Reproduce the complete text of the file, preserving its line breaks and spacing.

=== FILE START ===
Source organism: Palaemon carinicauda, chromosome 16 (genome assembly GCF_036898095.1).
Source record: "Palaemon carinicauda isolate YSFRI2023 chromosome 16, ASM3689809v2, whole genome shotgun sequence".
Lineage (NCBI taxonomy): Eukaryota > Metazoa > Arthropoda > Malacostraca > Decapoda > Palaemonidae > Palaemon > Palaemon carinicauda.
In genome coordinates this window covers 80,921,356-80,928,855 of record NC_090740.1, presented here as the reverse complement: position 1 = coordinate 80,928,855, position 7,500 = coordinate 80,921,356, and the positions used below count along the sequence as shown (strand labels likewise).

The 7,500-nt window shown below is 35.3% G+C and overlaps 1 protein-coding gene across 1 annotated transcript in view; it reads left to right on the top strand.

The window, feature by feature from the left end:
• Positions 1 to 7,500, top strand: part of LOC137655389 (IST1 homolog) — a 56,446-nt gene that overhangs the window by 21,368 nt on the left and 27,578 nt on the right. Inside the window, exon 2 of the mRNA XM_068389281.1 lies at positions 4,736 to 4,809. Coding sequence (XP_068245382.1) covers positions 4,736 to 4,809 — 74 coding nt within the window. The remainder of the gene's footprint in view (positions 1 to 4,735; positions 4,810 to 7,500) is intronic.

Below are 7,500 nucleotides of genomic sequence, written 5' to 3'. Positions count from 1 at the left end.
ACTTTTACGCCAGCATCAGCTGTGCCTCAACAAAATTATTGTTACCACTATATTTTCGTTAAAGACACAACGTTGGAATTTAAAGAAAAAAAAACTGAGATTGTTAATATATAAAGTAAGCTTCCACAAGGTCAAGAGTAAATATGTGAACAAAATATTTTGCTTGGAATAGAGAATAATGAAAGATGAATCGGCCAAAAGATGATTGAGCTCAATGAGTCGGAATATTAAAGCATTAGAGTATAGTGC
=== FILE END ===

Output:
Source organism: Palaemon carinicauda, chromosome 16 (genome assembly GCF_036898095.1).
Source record: "Palaemon carinicauda isolate YSFRI2023 chromosome 16, ASM3689809v2, whole genome shotgun sequence".
Lineage (NCBI taxonomy): Eukaryota > Metazoa > Arthropoda > Malacostraca > Decapoda > Palaemonidae > Palaemon > Palaemon carinicauda.
In genome coordinates this window covers 80,921,356-80,928,855 of record NC_090740.1, presented here as the reverse complement: position 1 = coordinate 80,928,855, position 7,500 = coordinate 80,921,356, and the positions used below count along the sequence as shown (strand labels likewise).

The 7,500-nt window shown below is 35.3% G+C and overlaps 1 protein-coding gene across 1 annotated transcript in view; it reads left to right on the top strand.

The window, feature by feature from the left end:
• Positions 1 to 7,500, top strand: part of LOC137655389 (IST1 homolog) — a 56,446-nt gene that overhangs the window by 21,368 nt on the left and 27,578 nt on the right. Inside the window, exon 2 of the mRNA XM_068389281.1 lies at positions 4,736 to 4,809. Coding sequence (XP_068245382.1) covers positions 4,736 to 4,809 — 74 coding nt within the window. The remainder of the gene's footprint in view (positions 1 to 4,735; positions 4,810 to 7,500) is intronic.

Below are 7,500 nucleotides of genomic sequence, written 5' to 3'. Positions count from 1 at the left end.
ACTTTTACGCCAGCATCAGCTGTGCCTCAACAAAATTATTGTTACCACTATATTTTCGTTAAAGACACAACGTTGGAATTTAAAGAAAAAAAAACTGAGATTGTTAATATATAAAGTAAGCTTCCACAAGGTCAAGAGTAAATATGTGAACAAAATATTTTGCTTGGAATAGAGAATAATGAAAGATGAATCGGCCAAAAGATGATTGAGCTCAATGAGTCGGAATATTAAAGCATTAGAGTATAGTGC